Date of Award


Degree Name

Master of Science


Geological Sciences


Anthony J. Darrouzet-Nardi


Critical zone processes in drylands play a crucial role in the global carbon cycle, and one of the most important processes is soil CO2 efflux at the interface between soils and the atmosphere, which represents a main pathway for loss of carbon. Predicting the carbon dynamics at this interface is challenging due to the complexity of belowground processes, which include both biotic (soil respiration) and abiotic (calcite precipitation) production of CO2, as well as transport processes that include both diffusive and advective components. In this study, we aimed to investigate the contribution of soil air displacement to soil CO2 efflux during pulsed moisture events (natural rainfall, artificial rainfall, and irrigation) in a shrubland and agricultural site. To achieve this, we took simultaneous measurements of both diffusion using soil CO2 concentrations (Fick's Law calculations) and total CO2 efflux at the surface (eosFD sensors) and compared the two. Our results demonstrate that the introduction of water to the soil during pulsed moisture events immediately increases CO2 effluxes, and furthermore, these increases cannot be attributed to diffusion processes. We show that displacement plays a consistent role in both agricultural and shrubland sites during various types of pulsed moisture events, highlighting the importance of transport processes such as displacement in understanding the timing of CO2 release from these soils.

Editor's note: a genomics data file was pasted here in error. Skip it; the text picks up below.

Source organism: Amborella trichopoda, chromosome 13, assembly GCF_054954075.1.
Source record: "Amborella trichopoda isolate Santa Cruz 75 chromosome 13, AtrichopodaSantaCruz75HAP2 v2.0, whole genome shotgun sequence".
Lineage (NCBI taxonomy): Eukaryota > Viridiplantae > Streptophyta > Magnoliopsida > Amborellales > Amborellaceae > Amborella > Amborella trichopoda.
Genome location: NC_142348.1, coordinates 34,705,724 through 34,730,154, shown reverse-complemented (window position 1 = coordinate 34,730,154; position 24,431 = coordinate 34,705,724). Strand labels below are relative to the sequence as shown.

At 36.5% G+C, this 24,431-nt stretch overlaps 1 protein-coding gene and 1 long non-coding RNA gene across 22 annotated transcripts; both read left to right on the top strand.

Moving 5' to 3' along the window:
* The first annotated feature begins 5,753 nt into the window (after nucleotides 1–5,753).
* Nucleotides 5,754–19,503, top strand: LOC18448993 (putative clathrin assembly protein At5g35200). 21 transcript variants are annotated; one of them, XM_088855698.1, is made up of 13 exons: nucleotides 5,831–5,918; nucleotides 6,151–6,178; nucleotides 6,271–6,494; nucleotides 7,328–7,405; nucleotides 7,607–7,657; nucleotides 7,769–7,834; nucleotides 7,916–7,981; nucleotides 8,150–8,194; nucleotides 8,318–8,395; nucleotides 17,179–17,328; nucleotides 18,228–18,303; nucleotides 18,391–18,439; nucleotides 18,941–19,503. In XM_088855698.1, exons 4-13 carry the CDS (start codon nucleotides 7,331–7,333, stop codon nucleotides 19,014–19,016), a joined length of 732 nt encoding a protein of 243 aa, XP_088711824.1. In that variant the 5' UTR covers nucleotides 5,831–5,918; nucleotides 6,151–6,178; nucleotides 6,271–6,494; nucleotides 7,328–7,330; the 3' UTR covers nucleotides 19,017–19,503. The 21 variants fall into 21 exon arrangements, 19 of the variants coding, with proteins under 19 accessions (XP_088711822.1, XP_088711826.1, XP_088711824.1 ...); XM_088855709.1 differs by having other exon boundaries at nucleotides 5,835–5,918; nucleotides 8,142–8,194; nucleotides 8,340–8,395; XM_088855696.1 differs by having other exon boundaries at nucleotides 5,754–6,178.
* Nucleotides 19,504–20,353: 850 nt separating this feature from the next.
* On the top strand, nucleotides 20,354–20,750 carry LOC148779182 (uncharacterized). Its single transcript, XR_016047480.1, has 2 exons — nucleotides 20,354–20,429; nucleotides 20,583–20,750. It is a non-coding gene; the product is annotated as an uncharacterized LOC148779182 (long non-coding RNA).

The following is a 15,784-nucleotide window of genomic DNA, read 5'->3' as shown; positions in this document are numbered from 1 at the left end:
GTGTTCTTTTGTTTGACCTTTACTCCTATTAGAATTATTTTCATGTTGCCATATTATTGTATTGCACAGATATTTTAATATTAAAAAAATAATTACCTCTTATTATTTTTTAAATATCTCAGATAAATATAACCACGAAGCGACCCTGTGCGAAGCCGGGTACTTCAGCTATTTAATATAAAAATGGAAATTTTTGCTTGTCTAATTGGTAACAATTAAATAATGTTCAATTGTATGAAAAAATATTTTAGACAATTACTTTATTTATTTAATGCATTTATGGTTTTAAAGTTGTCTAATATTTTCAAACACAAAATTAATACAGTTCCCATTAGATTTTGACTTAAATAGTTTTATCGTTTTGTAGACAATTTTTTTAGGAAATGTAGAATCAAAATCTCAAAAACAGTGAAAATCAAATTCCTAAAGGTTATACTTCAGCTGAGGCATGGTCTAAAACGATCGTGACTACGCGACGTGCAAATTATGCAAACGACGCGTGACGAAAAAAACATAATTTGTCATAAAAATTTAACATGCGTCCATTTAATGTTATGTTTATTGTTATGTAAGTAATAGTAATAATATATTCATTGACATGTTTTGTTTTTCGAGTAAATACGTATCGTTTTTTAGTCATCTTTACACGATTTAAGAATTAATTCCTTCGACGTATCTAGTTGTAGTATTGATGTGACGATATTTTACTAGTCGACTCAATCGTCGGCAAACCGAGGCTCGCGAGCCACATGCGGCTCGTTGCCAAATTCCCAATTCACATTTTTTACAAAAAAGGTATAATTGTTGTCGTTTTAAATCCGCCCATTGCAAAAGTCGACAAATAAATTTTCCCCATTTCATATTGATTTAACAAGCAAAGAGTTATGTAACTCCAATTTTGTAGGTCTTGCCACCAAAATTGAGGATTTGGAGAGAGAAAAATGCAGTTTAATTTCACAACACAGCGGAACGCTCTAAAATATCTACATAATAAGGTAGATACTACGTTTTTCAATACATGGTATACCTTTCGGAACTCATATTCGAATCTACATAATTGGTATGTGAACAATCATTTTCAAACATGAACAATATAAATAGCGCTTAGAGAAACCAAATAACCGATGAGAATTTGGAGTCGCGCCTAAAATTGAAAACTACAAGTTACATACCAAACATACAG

Recieved from ProQuest

File Size


File Format


Rights Holder

Briana Alyce Salcido